Review your compliance procedures. All Investment Managers should, as a best practice, review no less than annually any established policies and procedures, whether or not they are in writing, to confirm their continued efficacy in light of the Investment Manager’s current business practices and market conditions. Investment Managers that do not have written policies and procedures may wish to consider whether it makes sense to establish written procedures in light of the Investment Manager’s current business. Investment Managers should also be sure that their policies and procedures have been updated to reflect changes in law and regulation.
Renew Form D and review your state blue sky filings. Investment Managers to private funds are reminded of the annual mandatory electronic filing for continuous offerings on Form D. Also, many state securities "blue sky" filings expire on a periodic basis and must be renewed. Consequently, now may be an appropriate time for an Investment Manager to review the blue sky filings for its funds and determine whether any updated filings, or additional filings, are necessary.
Review your liability insurance needs. As a general matter, Investment Managers are not required to purchase management liability insurance, such as directors and officers liability coverage, fiduciary liability coverage, or errors and omissions liability coverage. It may be prudent, however, for Investment Managers that do not have such coverage to periodically assess whether management liability insurance makes sense for them in light of their current business and, if so, what type of coverage and in what amounts. Investment Managers that do have coverage should consider reviewing the adequacy of such coverage.
Complying with state and municipal lobbyist regulations. Investment Managers who provide investment advisory services to state or municipal pension or retirement plans ("Government Plans") should consider whether they or their personnel are considered lobbyists in each jurisdiction in which they solicit Government Plans. Traditionally, the regulation of lobbyists at the state- and municipal-levels had largely been limited to those individuals or entities that sought to influence legislative or rulemaking actions. However, many jurisdictions have begun to define lobbying more broadly to include the act of soliciting investment advisory business from Government Plans.
While each state’s lobbying laws are different, those persons or entities that fall within the definition of "lobbyist" are typically required to fulfill some or all of the following requirements: registration with a governmental body and payment of a fee; attending lobbyist education training; and filing periodic reports containing expenditures and other relevant information. Persons who fail to comply with these requirements may be subject to fines, revocation of one’s lobbyist privileges or other sanctions. As a result, Investment Managers who solicit Government Plans should become familiar with the lobbying regulations for each jurisdiction in which they solicit Government Plans.
One obligation that is not directly applicable to Investment Managers, but which may significantly affect them, is the so-called "Volcker Rule" in the Dodd-Frank Act. While the requirement became effective July 21, 2012, the Federal Reserve Board has publicly announced that an entity covered by the Volcker Rule will have until July 21, 2014 to conform its activities to the Volcker Rule if it is working in good faith to comply by that date. Nonetheless, many firms are already taking steps to comply and that is already having a present effect on some Investment Managers.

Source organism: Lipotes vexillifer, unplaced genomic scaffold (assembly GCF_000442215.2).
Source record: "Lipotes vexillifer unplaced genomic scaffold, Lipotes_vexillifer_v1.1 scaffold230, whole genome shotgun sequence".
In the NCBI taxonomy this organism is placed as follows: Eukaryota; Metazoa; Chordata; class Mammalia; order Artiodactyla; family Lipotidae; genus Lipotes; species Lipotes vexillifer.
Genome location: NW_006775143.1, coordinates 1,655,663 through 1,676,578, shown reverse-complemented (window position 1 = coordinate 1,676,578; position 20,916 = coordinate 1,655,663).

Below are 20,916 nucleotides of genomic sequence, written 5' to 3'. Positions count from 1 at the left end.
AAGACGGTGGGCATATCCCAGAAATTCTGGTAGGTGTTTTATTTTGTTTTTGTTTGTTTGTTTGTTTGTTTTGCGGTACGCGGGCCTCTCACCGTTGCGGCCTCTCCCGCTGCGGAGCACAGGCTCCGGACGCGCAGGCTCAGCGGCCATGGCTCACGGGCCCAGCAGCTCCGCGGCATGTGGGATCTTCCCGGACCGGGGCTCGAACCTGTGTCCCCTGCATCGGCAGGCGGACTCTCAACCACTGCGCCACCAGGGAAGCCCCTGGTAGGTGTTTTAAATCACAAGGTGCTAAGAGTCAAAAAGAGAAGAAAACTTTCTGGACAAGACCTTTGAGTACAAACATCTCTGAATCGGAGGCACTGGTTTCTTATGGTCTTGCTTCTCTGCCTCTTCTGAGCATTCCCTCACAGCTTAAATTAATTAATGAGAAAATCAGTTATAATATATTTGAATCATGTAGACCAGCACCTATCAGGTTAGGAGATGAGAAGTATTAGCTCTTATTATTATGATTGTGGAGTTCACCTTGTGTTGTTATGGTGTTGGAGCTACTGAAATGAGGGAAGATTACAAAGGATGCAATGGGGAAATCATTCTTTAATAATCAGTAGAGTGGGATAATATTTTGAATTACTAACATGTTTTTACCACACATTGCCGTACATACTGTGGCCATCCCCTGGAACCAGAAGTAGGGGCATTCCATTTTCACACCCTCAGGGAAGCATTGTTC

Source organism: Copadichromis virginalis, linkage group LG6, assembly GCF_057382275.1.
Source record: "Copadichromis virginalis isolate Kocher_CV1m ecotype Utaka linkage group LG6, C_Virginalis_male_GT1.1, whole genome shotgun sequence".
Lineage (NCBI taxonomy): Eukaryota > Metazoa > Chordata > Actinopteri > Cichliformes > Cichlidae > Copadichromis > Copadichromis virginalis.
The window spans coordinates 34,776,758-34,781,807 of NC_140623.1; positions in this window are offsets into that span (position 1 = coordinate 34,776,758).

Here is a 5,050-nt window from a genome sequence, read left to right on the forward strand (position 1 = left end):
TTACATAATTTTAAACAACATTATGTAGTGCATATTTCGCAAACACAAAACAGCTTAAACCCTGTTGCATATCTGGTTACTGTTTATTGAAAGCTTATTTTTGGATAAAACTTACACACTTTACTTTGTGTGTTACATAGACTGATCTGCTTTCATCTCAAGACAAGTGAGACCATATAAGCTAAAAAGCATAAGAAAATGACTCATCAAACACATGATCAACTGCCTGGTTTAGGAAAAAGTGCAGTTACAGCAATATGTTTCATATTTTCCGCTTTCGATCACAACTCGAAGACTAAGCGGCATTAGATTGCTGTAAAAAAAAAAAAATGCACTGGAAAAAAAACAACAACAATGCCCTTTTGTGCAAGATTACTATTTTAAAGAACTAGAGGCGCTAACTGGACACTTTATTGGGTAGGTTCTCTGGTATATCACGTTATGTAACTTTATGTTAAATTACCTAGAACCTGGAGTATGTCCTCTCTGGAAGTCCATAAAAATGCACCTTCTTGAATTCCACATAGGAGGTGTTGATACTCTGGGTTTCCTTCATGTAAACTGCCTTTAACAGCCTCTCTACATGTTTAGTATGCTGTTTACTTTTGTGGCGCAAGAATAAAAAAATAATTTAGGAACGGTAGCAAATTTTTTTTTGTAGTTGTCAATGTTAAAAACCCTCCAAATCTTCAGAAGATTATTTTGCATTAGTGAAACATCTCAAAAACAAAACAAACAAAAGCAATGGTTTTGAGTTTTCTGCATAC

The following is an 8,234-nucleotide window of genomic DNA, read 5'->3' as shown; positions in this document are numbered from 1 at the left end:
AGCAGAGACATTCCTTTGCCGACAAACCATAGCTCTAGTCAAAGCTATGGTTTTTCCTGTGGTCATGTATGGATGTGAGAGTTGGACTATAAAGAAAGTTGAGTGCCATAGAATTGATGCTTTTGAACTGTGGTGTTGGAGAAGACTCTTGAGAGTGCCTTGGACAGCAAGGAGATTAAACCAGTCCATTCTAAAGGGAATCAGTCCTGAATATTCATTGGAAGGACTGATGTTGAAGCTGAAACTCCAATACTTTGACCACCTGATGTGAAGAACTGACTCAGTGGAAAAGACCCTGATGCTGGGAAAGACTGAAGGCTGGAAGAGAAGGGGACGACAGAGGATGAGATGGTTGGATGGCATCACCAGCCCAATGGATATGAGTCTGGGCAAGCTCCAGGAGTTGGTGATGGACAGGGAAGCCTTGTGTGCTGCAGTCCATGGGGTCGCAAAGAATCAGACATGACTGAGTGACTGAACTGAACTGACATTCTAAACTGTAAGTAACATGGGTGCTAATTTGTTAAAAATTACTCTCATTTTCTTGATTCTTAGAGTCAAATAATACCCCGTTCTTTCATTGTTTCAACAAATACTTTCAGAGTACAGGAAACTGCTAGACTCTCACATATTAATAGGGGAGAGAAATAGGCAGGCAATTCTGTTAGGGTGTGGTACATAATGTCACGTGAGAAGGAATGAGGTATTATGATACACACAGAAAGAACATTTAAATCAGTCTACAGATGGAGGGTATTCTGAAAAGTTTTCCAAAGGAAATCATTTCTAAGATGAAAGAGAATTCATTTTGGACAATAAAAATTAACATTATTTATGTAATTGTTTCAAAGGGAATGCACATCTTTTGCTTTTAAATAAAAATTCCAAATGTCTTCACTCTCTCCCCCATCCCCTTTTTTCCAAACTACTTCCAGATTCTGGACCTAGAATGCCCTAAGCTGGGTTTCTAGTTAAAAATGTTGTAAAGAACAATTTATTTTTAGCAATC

The statute generally prohibits a bank and its affiliates from engaging in proprietary trading and, more pertinently, from acquiring or retaining any ownership interest in, or sponsoring, a hedge fund or private equity fund. The statute provides for a conformance period for divestitures, once the final regulations go into effect, and that conformance period ranges from two years to ten years depending on the willingness of regulators to grant extensions and the liquidity of a particular fund in which the banking entity had an investment and was contractually committed to invest in as of May 1, 2010. There are also exceptions for banking entity-organized funds only offered to customers of such entities and in which the banking entity only maintains a de minimis investment and also for funds outside the U.S. not offered in the U.S. where the banking entity is a foreign banking firm (not controlled by a U.S. banking firm).
In addition, the statute prohibits any banking entity that serves as an investment manager, investment adviser, or sponsor of a fund, and any of the banking entity’s affiliates, from extending credit to the fund, purchasing assets from the fund, accepting the fund’s shares as collateral for a loan to another person, or issuing a guarantee on behalf of the fund.
"FBAR" filing requirements and Form TD F 90- 22.1.
United States persons with "financial interests" in "financial accounts" in foreign countries must file a Report on Foreign Bank and Financial Accounts ("FBAR") on Form TD F 90-22.1 by June 30 of each year. Investment Managers must evaluate annually whether accounts maintained on behalf of clients, in particular, offshore private funds, trigger FBAR filing obligations. The FinCEN unit at the U.S. Department of the Treasury is considering the filing requirement’s application to individuals with signature authority over, but no financial interest in, certain types of accounts and such individuals need not file an FBAR until June 30, 2014.